Rick Hanson PhD
Oct 17, 2013
I’ve done a lot of rock climbing, so I know firsthand the importance sometimes of not letting go! This applies to other things as well: keeping hold of a child’s hand while crossing the street, staying true to your ethics in a tricky situation, or sustaining attention to your breath while meditating.
On the other hand, think of all the stuff – both physical and nonphysical – we cling to that creates problems for us and others: clutter in the home, “shoulds,” rigid opinions, resentments, regrets, status, guilt, resistance to the facts on the ground, needing to be one-up with others, the past, people who are gone, bad habits, hopeless guests, unrewarding relationships, and so on.
Letting go can mean several things: …
Sep 21, 2012
During the years right after college, I was the director of a yoga studio at the ashram where I was living near Boston. One day, at a time when we were behind in promoting our major event of the year, which featured a number of well-known teachers, the head of our local community arrived late to our weekly staff meeting, visibly upset. I asked him what was wrong.
In a barely controlled voice, he thrust in front of me a flyer I’d created for the event. “Just take a look at this.” Immediately, I saw the typo in bold print—it was the wrong date. My heart sank: …
Rick Hanson PhD
Jun 15, 2012
Most people, me included, are holding onto at least one thing way past its expiration date.
It could be a belief, perhaps that your hair is falling out and you are ugly and unlovable as a result; that you can’t say what you really feel in an intimate relationship; or that you must lose ten pounds to be attractive. It could be a desire, such as wishing someone would treat you better, pushing to make a project be successful, yearning for a certain kind of partner, or wanting to cure an illness. It could be a feeling, like a fear, grudge, resentment, longtime grief, or sense of …
Jan 16, 2012
For many years I co-led a yoga and meditation retreat with a friend. The retreat was called Open Heart, Quiet Mind and it was offered at Aryaloka Buddhist Center in Newmarket, New Hampshire. My friend taught yoga and I led guided meditations on the metta bhavana, the meditation on the development of loving-kindness.
The retreats initially began on Friday evening and ended on Sunday afternoon. They were so popular the next retreat was fully booked at the end of each retreat. After sensing the rhythm of the retreats for several years, we decided to extend the timing of them and so we started Thursday evenings and ended Sunday afternoons so …
Jun 27, 2011
One of my clients — I’ll call him Mark — took up meditation to help with his lifelong anxiety. He was all too aware of his tendency to over-analyze and worry about everything. He’d been meditating on and off for two years, gone on retreats, read tons of dharma books, done everything he could think of.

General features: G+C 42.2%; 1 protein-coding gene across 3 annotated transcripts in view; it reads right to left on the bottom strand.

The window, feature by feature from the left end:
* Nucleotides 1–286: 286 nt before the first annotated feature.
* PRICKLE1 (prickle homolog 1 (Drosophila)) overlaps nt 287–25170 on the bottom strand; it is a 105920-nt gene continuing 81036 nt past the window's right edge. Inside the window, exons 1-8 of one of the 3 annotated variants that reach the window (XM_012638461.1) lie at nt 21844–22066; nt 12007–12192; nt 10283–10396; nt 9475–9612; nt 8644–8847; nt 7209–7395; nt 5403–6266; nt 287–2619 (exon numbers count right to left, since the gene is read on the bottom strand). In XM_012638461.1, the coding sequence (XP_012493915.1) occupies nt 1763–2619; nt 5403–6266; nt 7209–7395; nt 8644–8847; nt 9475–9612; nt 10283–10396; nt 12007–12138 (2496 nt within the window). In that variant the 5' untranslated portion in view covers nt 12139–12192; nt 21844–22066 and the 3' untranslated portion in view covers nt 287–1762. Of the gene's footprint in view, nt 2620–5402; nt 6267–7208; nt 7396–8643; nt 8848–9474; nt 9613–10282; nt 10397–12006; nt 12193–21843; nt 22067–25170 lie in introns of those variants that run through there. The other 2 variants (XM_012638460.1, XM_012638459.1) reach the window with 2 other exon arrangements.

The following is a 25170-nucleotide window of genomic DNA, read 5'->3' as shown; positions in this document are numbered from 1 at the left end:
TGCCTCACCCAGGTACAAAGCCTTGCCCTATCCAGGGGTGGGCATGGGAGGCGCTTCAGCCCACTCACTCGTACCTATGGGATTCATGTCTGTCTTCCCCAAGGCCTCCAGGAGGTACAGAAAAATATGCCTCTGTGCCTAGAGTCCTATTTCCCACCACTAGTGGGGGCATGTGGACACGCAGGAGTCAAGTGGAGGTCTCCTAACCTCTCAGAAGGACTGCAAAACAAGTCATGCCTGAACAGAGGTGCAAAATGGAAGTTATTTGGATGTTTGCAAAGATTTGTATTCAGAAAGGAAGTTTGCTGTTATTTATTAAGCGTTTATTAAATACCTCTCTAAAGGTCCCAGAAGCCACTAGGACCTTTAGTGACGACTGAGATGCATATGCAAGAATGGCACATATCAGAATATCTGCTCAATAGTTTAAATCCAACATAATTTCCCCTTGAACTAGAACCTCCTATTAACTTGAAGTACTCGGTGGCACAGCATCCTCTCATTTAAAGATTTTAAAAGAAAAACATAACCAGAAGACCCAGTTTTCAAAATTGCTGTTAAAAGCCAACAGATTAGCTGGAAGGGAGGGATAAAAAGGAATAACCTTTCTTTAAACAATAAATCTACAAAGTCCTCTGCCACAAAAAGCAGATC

But he felt like there was no progress at all. He told me that every sit still featured that same old frenzied monkey mind swinging from tree to tree. It was nothing but frustration.
I have to say, I empathize. I bet you’ve been in a similar place, too. We all take up …
Aug 19, 2010
This beautiful post came into my e-mail recently. It’s a wonderfully simple and clear exposition of the Buddhist view of life. Or maybe it just happens to coincide with my own. In any case, I thought I’d share it with the hope that might resonate for some of you as well.
A Slow, True Path
Pamela White affirms the beliefs of a Buddhist.
THIS I BELIEVE: That phenomena do not have any kind of demonstrable, intrinsic existence. That anything that is the composite sum of other parts is, logically, impermanent. That suffering is a given in any form of existence where confusion and ignorance are present. That …
Oct 28, 2009
In the first of a series of articles, The Rev. Canon Renée Miller explores Buddhist practice from the perspective of her own Christian faith.
The Dalai Lama says that meditation is the cure for every problem. That seems a bold claim to make. When we consider the various small and large problems in our lives, it doesn’t seem that meditation could resolve them. What can sitting in silence, counting our breaths do about the pain we feel in our bodies, or the fear we experience when we face death, or the lack of purpose we sometimes feel, or even the bread we baked that did not rise as it should …
Oct 30, 2007
A student asks: I want to learn how to control my anger, but it’s really hard. Any advice?
Sunada replies:The thing about emotions, especially strong ones like anger, is that they seem to come up in an instant, leaving no room for us to do anything about them. So for example, we realize we snapped at someone only after we recognize that we’re angry. It seems impossible to do anything about them, doesn’t it?
But actually, emotions are habits we’ve taken on, and can be undone, believe it not. So there are ways we can learn to avoid those outbursts altogether. Buddhist sages who spent entire lifetimes studying the mind through meditation saw that our …